Kiril Feferman, NAZI “DIVIDE ET IMPERA”: COMPARING SOVIET AND YUGOSLAV CASES IN 1941

Datum objave: ponedeljak, 20 juna, 2011
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Veličina slova: A- A+
 Kiril Feferman

Kiril Feferman

Russian Holocaust Center, Moscow

NAZI “DIVIDE ET IMPERA”: COMPARING SOVIET AND YUGOSLAV CASES IN 1941

This paper seeks to elucidate similarities and dissimilarities between Nazi Germany’s policies vs. Yugoslavia and Soviet Union after these territories fell under German rule. Her policies reflected, to some extent a classical colonial approach of “divide et impera” and involved different treatment of various national groups comprising multinational states. However, the Germans considerably radicalized these policies with regard to non-Jewish population of Yugoslavia and USSR, which came largely as a result of the lifting of restrains on Nazi treatment of civilians and partisans. In both countries, German authorities suppressed the biggest nation (Serbs and Russians). At the same time, they gave favorable treatment to numerically weaker groups (Croats, Bosnian Muslims, Ukrainians, Baltic nations, etc.), their privileges being extended from independence to autonomy. Within German-dominated Europe the Germans gave a free hand given to their allies in solving their own agenda, as long it did not contradict German designs. But there was also a price these nations had to pay for the entrance to “new Europe”: absolute adherence to Nazi Judenpolitik (if they did it enthusiastically at their own will they Germans only welcomed it).

Along these lines, the paper will also look into dissimilarities between actual conditions in German-dominated Yugoslavia and occupied Soviet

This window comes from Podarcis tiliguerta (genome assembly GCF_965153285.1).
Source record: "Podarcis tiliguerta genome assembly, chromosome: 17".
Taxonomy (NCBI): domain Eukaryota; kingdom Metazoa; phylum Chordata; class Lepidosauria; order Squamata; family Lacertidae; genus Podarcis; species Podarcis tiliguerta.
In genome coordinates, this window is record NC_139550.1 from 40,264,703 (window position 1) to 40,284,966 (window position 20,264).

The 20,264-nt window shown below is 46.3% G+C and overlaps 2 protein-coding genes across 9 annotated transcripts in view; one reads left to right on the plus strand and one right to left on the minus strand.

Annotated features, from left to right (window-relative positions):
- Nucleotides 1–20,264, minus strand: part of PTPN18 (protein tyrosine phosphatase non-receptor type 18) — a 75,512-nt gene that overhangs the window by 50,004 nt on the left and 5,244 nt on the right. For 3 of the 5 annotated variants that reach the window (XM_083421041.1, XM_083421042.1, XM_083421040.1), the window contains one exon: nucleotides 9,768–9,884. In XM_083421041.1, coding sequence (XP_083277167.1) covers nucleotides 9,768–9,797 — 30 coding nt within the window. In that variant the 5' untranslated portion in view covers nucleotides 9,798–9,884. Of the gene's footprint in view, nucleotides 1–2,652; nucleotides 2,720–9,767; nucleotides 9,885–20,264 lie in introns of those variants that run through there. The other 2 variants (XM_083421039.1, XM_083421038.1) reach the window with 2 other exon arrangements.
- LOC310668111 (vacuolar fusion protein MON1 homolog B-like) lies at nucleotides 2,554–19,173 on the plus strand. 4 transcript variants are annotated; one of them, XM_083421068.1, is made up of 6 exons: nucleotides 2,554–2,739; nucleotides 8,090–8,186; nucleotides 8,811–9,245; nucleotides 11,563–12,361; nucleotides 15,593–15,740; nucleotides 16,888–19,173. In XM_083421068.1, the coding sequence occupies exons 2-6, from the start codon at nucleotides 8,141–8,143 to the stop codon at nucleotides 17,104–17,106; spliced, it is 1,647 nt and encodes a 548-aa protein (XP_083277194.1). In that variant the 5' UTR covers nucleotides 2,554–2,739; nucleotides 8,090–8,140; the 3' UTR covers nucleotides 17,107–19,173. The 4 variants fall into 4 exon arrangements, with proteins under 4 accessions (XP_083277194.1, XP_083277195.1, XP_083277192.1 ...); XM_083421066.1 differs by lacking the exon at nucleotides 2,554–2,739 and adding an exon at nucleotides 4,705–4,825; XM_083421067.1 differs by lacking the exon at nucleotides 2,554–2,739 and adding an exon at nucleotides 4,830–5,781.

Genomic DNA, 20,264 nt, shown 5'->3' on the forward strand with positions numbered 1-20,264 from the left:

territories in 1941. Suffice it to mention two factors. 1) Against the USSR Nazi Germany waged a “war of extermination” with the beginning of the “Final Solution” policy ascribed to loosely formulated orders, which identified Soviet Jews with the Reich’s mortal enemies. In Yugoslavia the extermination of Jews took on a shape of a military operation conducted by German military for tactical reasons, arguably, without receiving a prior “licence to kill all Jews” from Berlin. 2. In addition to Germany, which was the main occupation power in Yugoslavia and the Soviet Union, other Axis countries participated in the occupation and were involved in the Holocaust (Italy, Bulgaria, Hungary in Yugoslavia; Romania, Hungary, and Finland in the USSR). Of particular importance is the role played by the second most important German partners with their own occupation zones, Italy in Yugoslavia, and Romania in the USSR. The conduct of Italian and Romanian troops vis-à-vis general and Jewish populations in Yugoslavia and Soviet Union was different and took note of internal and foreign policies of these countries, as well as their war interests.




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